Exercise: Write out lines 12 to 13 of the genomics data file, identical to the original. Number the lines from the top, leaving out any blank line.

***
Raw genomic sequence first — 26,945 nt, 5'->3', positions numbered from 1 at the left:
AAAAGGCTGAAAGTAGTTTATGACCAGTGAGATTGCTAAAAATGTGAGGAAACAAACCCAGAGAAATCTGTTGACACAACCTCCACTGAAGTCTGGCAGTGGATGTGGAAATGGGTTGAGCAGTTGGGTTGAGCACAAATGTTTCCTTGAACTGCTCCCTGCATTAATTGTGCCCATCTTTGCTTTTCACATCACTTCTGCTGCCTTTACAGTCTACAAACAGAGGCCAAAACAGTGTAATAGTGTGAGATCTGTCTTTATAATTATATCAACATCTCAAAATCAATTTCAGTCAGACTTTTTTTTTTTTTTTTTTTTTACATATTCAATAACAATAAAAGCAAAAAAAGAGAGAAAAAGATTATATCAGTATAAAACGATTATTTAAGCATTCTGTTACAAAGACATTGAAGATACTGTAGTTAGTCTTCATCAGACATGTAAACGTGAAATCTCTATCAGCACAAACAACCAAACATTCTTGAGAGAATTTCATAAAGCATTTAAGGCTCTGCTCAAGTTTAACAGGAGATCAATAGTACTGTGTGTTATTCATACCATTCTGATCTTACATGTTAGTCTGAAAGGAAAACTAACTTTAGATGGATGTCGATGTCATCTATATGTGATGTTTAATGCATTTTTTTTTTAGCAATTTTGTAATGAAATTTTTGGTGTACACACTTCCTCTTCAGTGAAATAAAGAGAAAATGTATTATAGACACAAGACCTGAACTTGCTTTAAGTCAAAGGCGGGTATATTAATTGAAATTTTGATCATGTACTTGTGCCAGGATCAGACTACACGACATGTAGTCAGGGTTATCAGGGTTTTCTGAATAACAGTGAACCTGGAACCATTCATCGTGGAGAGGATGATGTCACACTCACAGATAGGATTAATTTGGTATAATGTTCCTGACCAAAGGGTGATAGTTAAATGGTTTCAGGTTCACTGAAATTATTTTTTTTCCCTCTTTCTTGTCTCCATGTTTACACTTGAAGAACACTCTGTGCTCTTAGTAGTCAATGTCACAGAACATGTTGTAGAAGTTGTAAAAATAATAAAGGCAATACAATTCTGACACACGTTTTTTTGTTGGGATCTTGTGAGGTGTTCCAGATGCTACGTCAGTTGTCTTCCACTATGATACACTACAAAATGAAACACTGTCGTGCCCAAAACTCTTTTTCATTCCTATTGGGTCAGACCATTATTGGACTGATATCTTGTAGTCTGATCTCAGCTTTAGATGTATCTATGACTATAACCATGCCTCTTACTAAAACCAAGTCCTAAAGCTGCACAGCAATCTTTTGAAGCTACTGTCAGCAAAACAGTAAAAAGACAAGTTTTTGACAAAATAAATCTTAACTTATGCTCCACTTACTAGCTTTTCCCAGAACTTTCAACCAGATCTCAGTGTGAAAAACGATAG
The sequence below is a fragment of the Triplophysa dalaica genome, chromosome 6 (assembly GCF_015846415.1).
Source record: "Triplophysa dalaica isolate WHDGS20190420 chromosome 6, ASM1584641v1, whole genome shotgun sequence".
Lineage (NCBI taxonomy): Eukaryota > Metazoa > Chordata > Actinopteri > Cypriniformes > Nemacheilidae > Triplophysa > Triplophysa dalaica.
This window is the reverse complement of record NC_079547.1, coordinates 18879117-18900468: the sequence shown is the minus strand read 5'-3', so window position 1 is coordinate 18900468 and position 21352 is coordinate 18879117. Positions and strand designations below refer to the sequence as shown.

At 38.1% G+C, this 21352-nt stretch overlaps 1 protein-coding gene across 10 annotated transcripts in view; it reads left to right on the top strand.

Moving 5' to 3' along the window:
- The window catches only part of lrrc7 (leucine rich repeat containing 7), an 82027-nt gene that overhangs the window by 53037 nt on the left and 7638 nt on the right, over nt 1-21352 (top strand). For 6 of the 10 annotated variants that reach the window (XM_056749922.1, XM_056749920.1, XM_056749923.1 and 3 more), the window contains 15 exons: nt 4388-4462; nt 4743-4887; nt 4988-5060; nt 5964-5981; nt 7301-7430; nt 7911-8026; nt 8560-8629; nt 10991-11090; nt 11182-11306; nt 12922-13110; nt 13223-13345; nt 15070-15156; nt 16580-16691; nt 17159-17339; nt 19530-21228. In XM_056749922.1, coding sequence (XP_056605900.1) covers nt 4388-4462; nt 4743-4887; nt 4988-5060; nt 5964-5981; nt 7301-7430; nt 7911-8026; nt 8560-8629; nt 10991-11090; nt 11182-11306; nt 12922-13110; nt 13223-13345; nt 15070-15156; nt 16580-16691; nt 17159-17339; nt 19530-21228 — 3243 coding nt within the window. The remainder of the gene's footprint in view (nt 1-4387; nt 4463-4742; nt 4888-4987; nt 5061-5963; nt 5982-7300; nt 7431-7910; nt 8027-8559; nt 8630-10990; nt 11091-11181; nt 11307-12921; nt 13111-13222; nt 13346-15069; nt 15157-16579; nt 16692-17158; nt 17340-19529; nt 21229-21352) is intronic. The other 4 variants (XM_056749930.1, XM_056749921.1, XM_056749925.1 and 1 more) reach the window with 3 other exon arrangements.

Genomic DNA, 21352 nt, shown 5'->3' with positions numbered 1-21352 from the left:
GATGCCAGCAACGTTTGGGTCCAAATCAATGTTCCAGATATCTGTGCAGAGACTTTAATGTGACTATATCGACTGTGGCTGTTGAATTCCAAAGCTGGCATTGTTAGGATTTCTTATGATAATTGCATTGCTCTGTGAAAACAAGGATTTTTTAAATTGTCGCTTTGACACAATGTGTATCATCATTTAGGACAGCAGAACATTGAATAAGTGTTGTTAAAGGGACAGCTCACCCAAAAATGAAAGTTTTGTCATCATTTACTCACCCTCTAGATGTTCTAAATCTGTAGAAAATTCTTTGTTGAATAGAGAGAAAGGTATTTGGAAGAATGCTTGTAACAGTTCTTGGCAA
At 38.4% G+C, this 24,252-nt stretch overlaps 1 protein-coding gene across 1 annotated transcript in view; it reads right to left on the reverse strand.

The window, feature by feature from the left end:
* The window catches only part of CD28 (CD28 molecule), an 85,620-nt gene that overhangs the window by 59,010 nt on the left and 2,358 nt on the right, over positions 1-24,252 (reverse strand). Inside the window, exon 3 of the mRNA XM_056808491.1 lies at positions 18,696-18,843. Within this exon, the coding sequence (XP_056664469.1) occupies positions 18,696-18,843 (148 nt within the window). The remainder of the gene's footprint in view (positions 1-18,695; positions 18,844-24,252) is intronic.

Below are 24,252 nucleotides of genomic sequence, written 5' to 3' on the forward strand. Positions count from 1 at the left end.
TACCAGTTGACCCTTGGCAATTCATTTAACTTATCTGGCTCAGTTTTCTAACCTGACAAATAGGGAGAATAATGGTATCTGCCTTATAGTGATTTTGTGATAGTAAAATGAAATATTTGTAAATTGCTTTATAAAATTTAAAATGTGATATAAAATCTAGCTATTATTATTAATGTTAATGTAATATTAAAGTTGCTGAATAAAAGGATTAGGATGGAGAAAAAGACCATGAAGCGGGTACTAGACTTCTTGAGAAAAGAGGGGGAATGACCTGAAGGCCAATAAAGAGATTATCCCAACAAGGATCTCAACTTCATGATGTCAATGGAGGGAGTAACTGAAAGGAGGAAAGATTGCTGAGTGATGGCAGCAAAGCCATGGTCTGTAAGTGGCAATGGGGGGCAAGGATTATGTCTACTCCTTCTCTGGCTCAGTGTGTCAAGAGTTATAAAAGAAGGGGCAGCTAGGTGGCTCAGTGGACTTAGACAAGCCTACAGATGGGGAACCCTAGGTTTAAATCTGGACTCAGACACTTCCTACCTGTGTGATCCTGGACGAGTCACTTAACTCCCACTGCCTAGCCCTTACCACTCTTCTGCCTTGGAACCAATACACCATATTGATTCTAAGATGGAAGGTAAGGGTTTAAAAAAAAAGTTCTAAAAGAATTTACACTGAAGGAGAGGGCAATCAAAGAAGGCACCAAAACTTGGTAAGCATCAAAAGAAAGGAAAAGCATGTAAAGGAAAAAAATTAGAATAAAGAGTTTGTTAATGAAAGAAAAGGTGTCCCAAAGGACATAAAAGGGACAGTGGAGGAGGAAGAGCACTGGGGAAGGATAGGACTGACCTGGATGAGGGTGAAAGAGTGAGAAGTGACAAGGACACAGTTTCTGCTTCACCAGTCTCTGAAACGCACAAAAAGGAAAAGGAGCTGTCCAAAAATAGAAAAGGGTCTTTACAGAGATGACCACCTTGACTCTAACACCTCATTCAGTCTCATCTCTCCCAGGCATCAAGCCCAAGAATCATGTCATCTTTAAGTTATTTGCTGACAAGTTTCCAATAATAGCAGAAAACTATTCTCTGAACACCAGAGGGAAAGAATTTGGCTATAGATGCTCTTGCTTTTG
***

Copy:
At 38.4% G+C, this 24,252-nt stretch overlaps 1 protein-coding gene across 1 annotated transcript in view; it reads right to left on the reverse strand.

The window, feature by feature from the left end: